October 04, 2007
Hydra: Noise

I mentioned the Hydra limitations before - especially if you aim for the use of your filters in Flash there are a lot of them. One feature that is entirely missing for example is a random number generator in form of a rnd() function. This wouldn't be such a bad thing, if there were at least some binary operators available. Since with the help of a little bitshifting, xor and bitmasking you can build your own random number generator pretty easily - here is a typical C# example:

function Noise(int x, int y)
{
int n = x + y * 57;
n = (n<<13) ^ n;

return ( 1.0 - ( (n * (n * n * r1 + r2) + r3) & 0x7fffffff) / 1073741824.0);
}

Well, it looks like we don't have that in Hydra (yet). Still there is an alternative. By using some nested sine functions with very high frequencies we can get something that looks pretty much like noise:

I admit that this doesn't look too exciting, but I think that there are quite a few things that can be created based on that. So here's the source: sineNoise.hydra

Posted at October 04, 2007 01:42 PM | Further reading
Comments

Just use parameters. Filters should always produce predictable results. You can provide random parameter at higher level. In ex. PerlinNoise::randomSeed parameter.

Posted by: maliboo on October 4, 2007 02:43 PM

But how do you want to provide a random number for every single pixel? And BTW this function actually will produce a predictable result since it is purely mathematical.

Posted by: Mario Klingemann on October 4, 2007 02:53 PM

The problem is, that it is supposed to be performed on the GPU. But there is no standard in bit-based operations in the GPU industry. Non of the major shader languages, such as GLSL or HLSL support bitwise operations.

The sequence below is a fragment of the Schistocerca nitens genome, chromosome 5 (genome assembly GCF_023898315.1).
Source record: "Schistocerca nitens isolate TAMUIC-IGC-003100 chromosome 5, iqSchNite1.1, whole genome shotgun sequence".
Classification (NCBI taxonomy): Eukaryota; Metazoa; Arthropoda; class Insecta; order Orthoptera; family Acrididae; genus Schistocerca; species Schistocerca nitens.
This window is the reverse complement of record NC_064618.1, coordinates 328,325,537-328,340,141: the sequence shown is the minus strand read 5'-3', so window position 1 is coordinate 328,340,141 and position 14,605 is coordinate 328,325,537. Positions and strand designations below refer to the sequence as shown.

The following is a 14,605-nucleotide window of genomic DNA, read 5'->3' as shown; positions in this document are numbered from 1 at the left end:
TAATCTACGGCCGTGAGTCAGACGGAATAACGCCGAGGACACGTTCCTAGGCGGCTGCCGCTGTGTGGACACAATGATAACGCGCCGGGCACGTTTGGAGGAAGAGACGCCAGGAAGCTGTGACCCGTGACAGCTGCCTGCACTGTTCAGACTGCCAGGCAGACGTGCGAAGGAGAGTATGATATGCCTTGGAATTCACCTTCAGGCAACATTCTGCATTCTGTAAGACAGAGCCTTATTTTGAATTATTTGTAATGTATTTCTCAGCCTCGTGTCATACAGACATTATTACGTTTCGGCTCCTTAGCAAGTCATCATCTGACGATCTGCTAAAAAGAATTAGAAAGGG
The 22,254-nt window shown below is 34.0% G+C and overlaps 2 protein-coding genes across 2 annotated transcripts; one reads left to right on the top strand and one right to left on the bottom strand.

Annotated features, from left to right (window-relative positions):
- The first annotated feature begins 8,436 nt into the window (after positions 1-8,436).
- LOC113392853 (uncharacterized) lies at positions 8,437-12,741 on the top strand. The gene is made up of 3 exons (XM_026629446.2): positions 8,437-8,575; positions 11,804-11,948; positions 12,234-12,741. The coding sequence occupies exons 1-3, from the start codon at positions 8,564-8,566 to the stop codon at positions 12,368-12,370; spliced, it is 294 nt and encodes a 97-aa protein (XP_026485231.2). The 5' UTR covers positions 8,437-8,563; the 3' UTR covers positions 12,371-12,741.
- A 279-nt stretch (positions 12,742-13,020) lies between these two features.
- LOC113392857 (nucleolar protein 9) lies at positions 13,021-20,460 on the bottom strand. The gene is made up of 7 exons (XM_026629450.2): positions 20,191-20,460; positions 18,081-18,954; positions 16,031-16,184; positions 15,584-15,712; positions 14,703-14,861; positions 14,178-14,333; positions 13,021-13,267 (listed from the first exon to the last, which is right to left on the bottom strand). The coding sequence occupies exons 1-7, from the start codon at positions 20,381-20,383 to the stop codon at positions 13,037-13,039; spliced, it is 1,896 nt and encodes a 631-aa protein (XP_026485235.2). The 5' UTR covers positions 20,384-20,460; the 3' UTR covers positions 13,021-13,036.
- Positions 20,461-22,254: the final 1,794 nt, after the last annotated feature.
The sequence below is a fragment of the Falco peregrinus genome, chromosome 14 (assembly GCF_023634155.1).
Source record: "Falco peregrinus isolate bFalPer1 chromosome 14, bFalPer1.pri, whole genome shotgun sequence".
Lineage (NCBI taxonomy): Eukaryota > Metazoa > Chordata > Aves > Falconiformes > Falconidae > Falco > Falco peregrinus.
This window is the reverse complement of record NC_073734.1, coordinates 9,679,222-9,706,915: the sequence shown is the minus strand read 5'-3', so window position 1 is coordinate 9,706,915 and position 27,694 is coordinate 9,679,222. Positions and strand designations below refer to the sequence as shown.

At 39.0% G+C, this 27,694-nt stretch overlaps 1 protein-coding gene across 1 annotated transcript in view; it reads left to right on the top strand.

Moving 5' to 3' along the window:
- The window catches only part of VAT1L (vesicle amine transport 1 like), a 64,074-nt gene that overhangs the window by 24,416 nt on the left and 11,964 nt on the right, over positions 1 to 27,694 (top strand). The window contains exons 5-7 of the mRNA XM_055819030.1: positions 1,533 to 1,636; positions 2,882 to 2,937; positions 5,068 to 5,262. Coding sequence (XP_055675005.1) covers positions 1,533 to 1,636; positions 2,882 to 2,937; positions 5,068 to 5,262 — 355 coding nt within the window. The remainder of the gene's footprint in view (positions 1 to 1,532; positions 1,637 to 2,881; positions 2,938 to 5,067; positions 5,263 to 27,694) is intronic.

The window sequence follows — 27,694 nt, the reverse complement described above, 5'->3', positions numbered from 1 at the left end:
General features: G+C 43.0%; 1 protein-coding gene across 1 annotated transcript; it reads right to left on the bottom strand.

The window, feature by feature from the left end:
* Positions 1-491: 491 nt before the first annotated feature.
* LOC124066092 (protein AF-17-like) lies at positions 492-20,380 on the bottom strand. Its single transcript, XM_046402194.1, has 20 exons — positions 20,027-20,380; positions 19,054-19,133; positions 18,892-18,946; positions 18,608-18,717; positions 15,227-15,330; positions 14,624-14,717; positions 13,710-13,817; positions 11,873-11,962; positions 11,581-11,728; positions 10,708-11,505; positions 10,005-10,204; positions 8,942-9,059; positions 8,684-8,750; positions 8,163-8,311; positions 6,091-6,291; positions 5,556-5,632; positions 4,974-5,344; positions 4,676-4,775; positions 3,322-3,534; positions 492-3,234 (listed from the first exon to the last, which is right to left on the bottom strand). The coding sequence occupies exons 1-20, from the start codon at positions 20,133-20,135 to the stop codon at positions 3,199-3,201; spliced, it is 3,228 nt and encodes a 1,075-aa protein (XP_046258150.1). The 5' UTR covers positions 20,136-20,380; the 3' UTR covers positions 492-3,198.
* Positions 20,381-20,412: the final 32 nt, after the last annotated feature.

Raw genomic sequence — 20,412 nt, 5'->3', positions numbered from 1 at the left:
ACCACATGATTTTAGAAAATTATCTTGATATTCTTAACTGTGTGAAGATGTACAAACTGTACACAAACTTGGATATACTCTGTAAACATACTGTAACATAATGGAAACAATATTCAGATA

It's really sad. It would give sooo many more opportunities.

Posted by: sam7 on October 18, 2007 08:18 AM

Did i miss something? What are r1, r2 and r3 supposed to be? I would be very interessted in using this function.

With Shader Model 4 you can actually use bitwise operations on the GPU. Both HLSL (D3D10) and GLSL (EXT_GPU_shader4) can do this, but only on Geforce 8 and up.

Jan.

Posted by: Jan on September 20, 2008 01:09 PM

r1, r2 and r3 are three constants. In the real sourcecode they are f1, f2 and f3. But that sourcecode is also a bit outdated since it's from an early version of Hydra and will need to be adapted to the new Pixel Bender specifications.

Posted by: Mario Klingemann on September 20, 2008 04:00 PM

Could you post the three constants here? I am not using Hydra, i only found this page, when i was looking for a noise function.

Thanks,
Jan.

Posted by: Jan on October 17, 2008 01:15 AM
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